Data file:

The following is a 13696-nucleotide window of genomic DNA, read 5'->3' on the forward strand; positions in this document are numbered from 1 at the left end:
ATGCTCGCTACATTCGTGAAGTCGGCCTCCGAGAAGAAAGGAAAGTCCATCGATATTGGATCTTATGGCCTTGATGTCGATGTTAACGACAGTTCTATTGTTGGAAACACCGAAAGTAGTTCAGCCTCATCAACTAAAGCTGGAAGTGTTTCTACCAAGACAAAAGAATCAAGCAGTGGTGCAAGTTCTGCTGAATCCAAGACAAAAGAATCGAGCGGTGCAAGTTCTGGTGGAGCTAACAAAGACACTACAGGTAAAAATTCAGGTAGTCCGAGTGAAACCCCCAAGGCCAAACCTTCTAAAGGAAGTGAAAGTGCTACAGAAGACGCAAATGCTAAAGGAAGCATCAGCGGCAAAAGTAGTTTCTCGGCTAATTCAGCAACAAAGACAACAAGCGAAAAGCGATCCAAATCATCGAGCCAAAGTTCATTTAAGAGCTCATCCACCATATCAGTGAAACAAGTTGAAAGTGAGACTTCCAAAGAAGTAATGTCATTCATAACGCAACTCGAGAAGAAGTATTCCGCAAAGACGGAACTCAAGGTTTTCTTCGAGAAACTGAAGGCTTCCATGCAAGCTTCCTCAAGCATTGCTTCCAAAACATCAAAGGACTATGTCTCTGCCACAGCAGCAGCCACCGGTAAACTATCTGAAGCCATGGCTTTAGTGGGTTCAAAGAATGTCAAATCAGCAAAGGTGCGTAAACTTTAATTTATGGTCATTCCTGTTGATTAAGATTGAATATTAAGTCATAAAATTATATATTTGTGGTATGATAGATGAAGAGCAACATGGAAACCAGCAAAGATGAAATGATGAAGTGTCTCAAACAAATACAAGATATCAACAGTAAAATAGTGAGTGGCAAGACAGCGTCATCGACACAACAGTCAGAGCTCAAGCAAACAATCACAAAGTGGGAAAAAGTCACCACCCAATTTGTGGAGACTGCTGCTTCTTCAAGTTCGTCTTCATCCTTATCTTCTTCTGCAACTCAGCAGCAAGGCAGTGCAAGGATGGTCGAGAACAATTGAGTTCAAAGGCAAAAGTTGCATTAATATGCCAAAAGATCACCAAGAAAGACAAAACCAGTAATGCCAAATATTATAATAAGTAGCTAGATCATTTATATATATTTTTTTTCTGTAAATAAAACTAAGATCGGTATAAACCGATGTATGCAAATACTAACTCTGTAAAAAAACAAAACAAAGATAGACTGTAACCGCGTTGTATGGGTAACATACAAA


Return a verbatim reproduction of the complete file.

The following is a 13696-nucleotide window of genomic DNA, read 5'->3' on the forward strand; positions in this document are numbered from 1 at the left end:
ATGCTCGCTACATTCGTGAAGTCGGCCTCCGAGAAGAAAGGAAAGTCCATCGATATTGGATCTTATGGCCTTGATGTCGATGTTAACGACAGTTCTATTGTTGGAAACACCGAAAGTAGTTCAGCCTCATCAACTAAAGCTGGAAGTGTTTCTACCAAGACAAAAGAATCAAGCAGTGGTGCAAGTTCTGCTGAATCCAAGACAAAAGAATCGAGCGGTGCAAGTTCTGGTGGAGCTAACAAAGACACTACAGGTAAAAATTCAGGTAGTCCGAGTGAAACCCCCAAGGCCAAACCTTCTAAAGGAAGTGAAAGTGCTACAGAAGACGCAAATGCTAAAGGAAGCATCAGCGGCAAAAGTAGTTTCTCGGCTAATTCAGCAACAAAGACAACAAGCGAAAAGCGATCCAAATCATCGAGCCAAAGTTCATTTAAGAGCTCATCCACCATATCAGTGAAACAAGTTGAAAGTGAGACTTCCAAAGAAGTAATGTCATTCATAACGCAACTCGAGAAGAAGTATTCCGCAAAGACGGAACTCAAGGTTTTCTTCGAGAAACTGAAGGCTTCCATGCAAGCTTCCTCAAGCATTGCTTCCAAAACATCAAAGGACTATGTCTCTGCCACAGCAGCAGCCACCGGTAAACTATCTGAAGCCATGGCTTTAGTGGGTTCAAAGAATGTCAAATCAGCAAAGGTGCGTAAACTTTAATTTATGGTCATTCCTGTTGATTAAGATTGAATATTAAGTCATAAAATTATATATTTGTGGTATGATAGATGAAGAGCAACATGGAAACCAGCAAAGATGAAATGATGAAGTGTCTCAAACAAATACAAGATATCAACAGTAAAATAGTGAGTGGCAAGACAGCGTCATCGACACAACAGTCAGAGCTCAAGCAAACAATCACAAAGTGGGAAAAAGTCACCACCCAATTTGTGGAGACTGCTGCTTCTTCAAGTTCGTCTTCATCCTTATCTTCTTCTGCAACTCAGCAGCAAGGCAGTGCAAGGATGGTCGAGAACAATTGAGTTCAAAGGCAAAAGTTGCATTAATATGCCAAAAGATCACCAAGAAAGACAAAACCAGTAATGCCAAATATTATAATAAGTAGCTAGATCATTTATATATATTTTTTTTCTGTAAATAAAACTAAGATCGGTATAAACCGATGTATGCAAATACTAACTCTGTAAAAAAACAAAACAAAGATAGACTGTAACCGCGTTGTATGGGTAACATACAAA